LOCKPORT – A second meeting of Niagara County Legislature committees to discuss the bidding for a new county government telephone system was announced Thursday, as one of the bidders charged that the county falsified its bid documents to favor another manufacturer’s equipment.
Carl Carbone, business development executive for Advance 2000, a reseller of Alcatel-Lucent equipment, said this week that he thinks the bid documents were written to favor vendors of Cisco Systems technology.
He and Advance 2000 chief financial officer Jad Maouad showed copies of the county’s request for proposals, or RFP, which used Cisco part numbers and said the county wanted those parts “or equivalents.”
They said that ECC Technologies, the county’s consultant, added costs to Advance 2000’s bid, making it higher than that of IPLogic, another Amherst company that sells Cisco equipment.
Maouad said Advance 2000 might sue the county if the contract is awarded to IPLogic.
“We shouldn’t lose sight of the fact that it’s all about getting the taxpayer the lowest price to accomplish what they need to accomplish,” Maouad said. “It’s not about getting a particular brand.”
The charge of bid rigging was strongly denied Thursday by County Attorney Claude A. Joerg.
However, some legislators reacted as if there might be something to it.
“We were asked by the management to pass a resolution to award the bid to IPLogic,” said Legislator John Syracuse, R-Newfane, chairman of the Public Works Committee. “The tone of the whole Legislature is, we want to review these bids.”
That will happen at a Feb. 10 meeting, added Thursday to the county meeting schedule.
“It looked like the consultants were originally leaning toward IPLogic, and we want to know why, when it seemed like Advance 2000 was the lowest bid,” said Anthony J. Nemi, I-Lockport, chairman of the Administration Committee.
Syracuse said, “The consultants seemed to add costs onto Advance 2000’s bid. Was the RFP slanted toward a Cisco product?”
“Larry [county Information Technology Director Larry L. Helwig] tried to compare apples to apples,” Joerg said in explaining the bid revisions.
Helwig said at least twice during last week’s meeting, “This is a Cisco shop.”
Thursday, he said, “Cisco is the standard. They write the standards.” The best two base bids for a new phone and data network were $605,184 from Advance 2000 for Alcatel-Lucent equipment, and $673,641 from IP Logic for Cisco gear.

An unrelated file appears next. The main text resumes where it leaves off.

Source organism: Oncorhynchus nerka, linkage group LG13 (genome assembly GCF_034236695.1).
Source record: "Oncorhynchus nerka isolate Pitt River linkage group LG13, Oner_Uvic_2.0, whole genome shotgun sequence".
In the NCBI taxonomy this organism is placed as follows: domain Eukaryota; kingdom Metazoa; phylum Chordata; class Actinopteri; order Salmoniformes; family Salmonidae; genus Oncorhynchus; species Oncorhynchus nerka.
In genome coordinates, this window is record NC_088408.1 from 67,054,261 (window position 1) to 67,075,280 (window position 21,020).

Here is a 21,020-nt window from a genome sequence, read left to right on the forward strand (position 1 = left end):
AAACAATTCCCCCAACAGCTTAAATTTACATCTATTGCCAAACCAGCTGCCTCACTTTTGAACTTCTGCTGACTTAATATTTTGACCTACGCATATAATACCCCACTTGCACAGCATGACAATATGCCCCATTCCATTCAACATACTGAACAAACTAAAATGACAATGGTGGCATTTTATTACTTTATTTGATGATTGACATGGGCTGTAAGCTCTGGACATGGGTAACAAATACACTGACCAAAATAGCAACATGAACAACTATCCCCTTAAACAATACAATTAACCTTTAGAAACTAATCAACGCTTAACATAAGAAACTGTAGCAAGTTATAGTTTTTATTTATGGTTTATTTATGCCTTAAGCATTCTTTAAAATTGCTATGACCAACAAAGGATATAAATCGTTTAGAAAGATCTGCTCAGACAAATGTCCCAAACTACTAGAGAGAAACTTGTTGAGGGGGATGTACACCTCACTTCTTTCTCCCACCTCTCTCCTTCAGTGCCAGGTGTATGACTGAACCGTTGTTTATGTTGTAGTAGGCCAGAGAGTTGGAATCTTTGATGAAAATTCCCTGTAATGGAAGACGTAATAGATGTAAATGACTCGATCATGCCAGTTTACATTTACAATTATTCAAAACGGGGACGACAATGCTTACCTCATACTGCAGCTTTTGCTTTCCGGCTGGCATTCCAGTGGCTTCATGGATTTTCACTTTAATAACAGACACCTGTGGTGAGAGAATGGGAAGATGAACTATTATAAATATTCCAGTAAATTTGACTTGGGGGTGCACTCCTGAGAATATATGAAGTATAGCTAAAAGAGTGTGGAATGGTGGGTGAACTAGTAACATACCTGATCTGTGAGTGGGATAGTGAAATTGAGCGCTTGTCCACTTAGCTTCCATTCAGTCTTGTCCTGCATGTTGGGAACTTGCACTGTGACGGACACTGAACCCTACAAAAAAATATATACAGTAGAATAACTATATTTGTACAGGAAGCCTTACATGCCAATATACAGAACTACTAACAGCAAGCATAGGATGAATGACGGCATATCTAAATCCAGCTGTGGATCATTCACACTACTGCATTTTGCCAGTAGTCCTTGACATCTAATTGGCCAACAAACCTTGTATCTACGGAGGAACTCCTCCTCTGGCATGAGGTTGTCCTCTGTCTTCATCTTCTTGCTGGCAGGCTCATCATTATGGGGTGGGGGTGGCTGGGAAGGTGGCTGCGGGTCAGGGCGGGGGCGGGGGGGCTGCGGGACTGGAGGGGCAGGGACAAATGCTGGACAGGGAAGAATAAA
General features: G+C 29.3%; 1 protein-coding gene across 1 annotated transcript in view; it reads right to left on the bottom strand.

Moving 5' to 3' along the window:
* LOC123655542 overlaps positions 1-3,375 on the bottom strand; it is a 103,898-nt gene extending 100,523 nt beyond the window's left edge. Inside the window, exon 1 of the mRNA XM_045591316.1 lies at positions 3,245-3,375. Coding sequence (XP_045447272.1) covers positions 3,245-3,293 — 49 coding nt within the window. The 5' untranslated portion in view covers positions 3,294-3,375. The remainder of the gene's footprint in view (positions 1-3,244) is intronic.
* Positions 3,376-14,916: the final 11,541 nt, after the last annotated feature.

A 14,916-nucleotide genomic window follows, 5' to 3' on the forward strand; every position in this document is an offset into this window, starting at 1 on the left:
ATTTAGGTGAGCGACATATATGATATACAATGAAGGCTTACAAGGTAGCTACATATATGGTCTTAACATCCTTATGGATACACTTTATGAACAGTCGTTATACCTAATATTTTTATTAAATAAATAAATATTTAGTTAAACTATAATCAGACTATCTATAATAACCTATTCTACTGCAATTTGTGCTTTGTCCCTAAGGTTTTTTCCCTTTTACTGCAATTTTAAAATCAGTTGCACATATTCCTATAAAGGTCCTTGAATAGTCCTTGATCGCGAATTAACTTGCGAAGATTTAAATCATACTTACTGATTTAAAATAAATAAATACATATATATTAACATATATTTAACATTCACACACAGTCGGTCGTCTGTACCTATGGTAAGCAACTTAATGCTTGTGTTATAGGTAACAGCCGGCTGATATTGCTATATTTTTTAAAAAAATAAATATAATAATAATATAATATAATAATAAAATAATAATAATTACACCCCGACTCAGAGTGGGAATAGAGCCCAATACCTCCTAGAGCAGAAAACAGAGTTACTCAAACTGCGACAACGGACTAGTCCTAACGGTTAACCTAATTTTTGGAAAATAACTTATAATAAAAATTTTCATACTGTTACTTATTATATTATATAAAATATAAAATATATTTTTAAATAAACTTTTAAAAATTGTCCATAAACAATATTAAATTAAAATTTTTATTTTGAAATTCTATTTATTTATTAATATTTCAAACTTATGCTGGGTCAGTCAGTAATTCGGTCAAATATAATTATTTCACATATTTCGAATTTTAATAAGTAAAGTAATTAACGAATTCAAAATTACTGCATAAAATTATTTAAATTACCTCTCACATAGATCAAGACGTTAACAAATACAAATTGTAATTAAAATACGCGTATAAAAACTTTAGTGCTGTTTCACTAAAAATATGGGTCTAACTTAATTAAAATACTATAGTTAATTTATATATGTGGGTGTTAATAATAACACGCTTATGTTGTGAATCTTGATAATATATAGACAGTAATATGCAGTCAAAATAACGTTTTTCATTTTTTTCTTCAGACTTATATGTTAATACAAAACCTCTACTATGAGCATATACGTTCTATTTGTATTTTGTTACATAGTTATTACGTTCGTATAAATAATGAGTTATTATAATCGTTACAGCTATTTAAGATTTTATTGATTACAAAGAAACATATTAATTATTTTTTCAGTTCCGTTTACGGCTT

Three other companies submitted higher prices and were eliminated from consideration.
Then the county’s consultants started adding costs into the bids. The resulting revised totals were $761,773 for IPLogic versus $816,862 for Advance 2000.
There were eight separate additions to Advance 2000’s bid and only two changes to the IPLogic offer.
One of the additions to the Advance 2000 bid was $69,217 for higher-priced Cisco switches because Alcatel-Lucent switches allegedly don’t meet the county’s requirements, a claim vigorously denied by the Advance 2000 executives.
Helwig said, “They don’t have something that can meet that spec. They’re trying to lower our standards.”
Syracuse said freshman Legislator Randy R. Bradt, R-North Tonawanda, is “tech-savvy” and zeroed in on the switch issue during a Jan. 22 joint session of the Public Works and Administration committees.
Colin Sheridan, CEO of IPLogic, said he thought everything was on the level. “We received the RFP, responded accordingly and followed their process,” he said.
Minority Leader Dennis F. Virtuoso, D-Niagara Falls, said the situation reminds him of the 2011 bidding for a new emergency radio system, when Harris Corp. charged that the county drew up specifications to favor rival Motorola Solutions, which eventually won the contract.
“There’s a pattern here of something that ought to be looked at,” Virtuoso said.